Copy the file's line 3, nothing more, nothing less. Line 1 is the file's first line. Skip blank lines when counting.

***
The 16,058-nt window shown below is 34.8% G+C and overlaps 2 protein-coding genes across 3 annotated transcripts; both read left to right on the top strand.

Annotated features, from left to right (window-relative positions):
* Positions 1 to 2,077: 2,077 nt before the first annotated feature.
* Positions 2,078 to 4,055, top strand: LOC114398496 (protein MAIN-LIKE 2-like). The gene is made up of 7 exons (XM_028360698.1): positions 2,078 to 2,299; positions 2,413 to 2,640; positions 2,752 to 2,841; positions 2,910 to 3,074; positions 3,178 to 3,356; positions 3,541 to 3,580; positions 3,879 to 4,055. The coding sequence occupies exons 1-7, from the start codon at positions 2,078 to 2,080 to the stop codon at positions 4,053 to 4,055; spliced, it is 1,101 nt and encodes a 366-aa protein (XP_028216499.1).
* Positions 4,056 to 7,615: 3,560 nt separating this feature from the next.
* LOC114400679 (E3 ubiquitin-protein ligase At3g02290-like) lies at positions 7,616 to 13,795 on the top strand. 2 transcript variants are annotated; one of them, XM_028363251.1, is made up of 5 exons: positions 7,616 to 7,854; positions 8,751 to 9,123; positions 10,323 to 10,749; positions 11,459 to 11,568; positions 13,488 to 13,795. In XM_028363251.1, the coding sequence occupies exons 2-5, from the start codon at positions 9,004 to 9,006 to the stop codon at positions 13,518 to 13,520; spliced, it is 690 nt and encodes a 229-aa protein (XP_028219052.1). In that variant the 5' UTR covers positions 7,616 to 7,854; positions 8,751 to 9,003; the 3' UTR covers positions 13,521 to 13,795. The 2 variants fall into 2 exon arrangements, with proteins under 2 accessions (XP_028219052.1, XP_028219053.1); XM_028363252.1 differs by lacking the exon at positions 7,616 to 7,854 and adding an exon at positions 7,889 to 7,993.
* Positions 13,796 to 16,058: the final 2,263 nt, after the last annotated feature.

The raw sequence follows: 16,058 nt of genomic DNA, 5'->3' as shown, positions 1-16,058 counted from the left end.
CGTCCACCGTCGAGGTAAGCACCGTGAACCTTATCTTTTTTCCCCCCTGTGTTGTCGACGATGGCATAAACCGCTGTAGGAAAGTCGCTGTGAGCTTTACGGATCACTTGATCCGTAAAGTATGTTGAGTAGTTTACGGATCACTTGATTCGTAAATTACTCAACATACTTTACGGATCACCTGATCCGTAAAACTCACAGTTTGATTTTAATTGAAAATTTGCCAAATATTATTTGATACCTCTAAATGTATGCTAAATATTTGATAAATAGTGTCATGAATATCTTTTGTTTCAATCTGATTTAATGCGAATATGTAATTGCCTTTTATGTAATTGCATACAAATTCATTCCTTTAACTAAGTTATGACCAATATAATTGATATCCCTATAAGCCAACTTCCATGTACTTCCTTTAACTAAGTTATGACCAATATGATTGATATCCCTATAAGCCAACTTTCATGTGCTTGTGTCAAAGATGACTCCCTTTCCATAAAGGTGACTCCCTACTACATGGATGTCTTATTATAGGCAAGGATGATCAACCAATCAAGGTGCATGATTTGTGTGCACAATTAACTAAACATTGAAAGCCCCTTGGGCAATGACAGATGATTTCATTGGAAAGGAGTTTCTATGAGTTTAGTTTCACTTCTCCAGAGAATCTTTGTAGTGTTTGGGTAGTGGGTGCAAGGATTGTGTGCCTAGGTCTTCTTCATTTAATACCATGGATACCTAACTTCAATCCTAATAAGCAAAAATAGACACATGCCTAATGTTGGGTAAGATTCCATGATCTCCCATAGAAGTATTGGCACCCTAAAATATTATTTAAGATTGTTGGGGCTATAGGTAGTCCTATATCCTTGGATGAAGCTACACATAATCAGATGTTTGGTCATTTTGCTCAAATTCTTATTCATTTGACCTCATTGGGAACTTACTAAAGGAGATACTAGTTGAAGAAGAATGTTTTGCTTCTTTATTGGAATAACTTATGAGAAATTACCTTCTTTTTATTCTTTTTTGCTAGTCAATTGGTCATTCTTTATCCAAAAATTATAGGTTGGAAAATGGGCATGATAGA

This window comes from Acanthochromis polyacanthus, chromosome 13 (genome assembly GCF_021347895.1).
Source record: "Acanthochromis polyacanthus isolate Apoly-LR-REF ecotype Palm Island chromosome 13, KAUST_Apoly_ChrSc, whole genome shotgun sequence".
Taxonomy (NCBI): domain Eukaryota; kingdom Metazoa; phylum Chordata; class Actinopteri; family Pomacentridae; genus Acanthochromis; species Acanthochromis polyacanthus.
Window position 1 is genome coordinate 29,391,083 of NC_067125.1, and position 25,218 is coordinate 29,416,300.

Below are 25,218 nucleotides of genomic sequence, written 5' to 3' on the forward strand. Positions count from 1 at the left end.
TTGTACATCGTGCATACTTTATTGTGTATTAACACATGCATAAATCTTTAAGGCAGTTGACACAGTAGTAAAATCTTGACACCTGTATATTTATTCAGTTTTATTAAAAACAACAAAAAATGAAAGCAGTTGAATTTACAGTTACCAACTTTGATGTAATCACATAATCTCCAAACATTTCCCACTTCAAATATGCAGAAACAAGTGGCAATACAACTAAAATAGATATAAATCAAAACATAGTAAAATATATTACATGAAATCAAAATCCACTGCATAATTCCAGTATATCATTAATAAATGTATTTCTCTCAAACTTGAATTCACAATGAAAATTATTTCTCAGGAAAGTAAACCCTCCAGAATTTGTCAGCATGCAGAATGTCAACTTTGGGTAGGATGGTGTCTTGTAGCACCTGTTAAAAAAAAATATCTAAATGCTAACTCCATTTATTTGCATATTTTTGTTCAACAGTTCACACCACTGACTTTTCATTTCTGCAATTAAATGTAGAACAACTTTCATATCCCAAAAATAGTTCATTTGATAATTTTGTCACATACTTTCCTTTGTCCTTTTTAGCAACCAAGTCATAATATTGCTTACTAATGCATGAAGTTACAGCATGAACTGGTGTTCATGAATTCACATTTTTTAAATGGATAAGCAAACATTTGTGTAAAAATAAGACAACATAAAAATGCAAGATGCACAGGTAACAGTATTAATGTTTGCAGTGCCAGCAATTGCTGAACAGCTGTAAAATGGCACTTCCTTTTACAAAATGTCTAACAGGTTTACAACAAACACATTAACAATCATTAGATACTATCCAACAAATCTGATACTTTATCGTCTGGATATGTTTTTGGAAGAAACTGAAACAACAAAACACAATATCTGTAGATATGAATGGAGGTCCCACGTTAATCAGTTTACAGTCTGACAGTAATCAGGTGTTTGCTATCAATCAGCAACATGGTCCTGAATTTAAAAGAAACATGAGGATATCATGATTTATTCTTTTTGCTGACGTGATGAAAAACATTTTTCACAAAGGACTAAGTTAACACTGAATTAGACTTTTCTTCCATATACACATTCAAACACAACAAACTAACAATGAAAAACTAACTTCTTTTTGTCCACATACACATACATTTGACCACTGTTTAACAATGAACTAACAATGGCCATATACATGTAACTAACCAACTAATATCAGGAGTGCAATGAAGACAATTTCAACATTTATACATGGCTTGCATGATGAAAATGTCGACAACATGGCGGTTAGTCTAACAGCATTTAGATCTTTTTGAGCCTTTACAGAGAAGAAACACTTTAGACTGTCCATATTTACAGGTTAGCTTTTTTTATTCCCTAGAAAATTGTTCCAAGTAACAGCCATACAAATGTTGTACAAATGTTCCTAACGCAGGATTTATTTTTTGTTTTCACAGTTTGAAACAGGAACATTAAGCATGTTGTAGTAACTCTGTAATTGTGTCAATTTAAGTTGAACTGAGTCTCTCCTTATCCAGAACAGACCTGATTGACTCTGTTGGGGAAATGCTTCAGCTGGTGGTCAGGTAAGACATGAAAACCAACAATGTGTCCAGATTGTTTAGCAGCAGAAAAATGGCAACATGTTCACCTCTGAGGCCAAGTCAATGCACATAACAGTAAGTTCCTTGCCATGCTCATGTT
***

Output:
* Positions 1 to 2,077: 2,077 nt before the first annotated feature.